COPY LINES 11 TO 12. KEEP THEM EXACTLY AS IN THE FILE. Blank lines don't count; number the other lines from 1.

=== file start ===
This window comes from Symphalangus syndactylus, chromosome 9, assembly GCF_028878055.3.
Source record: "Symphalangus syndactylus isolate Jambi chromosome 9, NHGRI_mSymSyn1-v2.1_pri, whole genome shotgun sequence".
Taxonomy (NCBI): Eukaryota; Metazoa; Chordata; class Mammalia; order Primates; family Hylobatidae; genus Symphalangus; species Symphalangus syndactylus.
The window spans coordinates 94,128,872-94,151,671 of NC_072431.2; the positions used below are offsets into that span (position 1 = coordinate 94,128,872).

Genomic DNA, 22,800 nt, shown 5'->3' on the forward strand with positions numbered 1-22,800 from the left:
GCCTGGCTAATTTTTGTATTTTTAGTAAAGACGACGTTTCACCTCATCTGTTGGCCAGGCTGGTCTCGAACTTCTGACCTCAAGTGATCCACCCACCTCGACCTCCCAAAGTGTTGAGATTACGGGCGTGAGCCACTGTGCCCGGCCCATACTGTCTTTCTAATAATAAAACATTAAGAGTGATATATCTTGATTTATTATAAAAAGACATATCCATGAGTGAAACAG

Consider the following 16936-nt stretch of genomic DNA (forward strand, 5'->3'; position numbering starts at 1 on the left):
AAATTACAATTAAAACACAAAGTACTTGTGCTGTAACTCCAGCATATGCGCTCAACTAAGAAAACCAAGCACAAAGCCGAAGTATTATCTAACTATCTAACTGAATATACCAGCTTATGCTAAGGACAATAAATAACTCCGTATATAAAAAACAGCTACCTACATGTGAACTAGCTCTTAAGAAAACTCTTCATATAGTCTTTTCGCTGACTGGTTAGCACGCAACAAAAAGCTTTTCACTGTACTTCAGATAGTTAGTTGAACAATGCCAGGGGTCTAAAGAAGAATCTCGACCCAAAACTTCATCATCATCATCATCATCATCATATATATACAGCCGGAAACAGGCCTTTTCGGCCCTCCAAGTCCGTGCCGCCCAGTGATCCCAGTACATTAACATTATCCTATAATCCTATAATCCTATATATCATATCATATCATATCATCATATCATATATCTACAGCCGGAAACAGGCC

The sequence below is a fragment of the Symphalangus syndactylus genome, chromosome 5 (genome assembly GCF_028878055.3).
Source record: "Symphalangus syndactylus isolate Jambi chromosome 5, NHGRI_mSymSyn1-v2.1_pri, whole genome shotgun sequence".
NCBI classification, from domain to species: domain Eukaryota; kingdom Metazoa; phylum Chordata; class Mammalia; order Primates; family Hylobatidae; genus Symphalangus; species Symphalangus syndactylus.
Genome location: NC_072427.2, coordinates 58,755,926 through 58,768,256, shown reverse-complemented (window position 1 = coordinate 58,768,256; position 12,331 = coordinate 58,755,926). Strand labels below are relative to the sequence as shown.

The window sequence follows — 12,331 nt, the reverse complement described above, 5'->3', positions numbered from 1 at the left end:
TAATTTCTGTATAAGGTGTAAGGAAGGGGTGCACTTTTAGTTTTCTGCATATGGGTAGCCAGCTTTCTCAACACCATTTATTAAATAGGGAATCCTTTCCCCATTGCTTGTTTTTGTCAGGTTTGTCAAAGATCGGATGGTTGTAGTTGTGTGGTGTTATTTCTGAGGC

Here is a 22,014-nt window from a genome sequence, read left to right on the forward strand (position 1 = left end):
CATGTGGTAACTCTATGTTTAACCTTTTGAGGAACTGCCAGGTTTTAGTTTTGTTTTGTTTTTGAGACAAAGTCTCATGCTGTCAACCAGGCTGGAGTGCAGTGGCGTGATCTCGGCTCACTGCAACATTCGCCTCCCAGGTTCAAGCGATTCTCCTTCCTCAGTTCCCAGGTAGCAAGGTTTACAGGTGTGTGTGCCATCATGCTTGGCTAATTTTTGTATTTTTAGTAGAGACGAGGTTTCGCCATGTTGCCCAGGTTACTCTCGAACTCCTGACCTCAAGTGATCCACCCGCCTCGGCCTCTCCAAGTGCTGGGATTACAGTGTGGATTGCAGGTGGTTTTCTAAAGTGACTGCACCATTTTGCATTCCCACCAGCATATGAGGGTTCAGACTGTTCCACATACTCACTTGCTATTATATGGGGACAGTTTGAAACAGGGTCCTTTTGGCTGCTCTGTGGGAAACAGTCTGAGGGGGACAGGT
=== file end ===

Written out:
NCBI classification, from domain to species: domain Eukaryota; kingdom Metazoa; phylum Chordata; class Mammalia; order Primates; family Hylobatidae; genus Symphalangus; species Symphalangus syndactylus.
Genome location: NC_072427.2, coordinates 58,755,926 through 58,768,256, shown reverse-complemented (window position 1 = coordinate 58,768,256; position 12,331 = coordinate 58,755,926). Strand labels below are relative to the sequence as shown.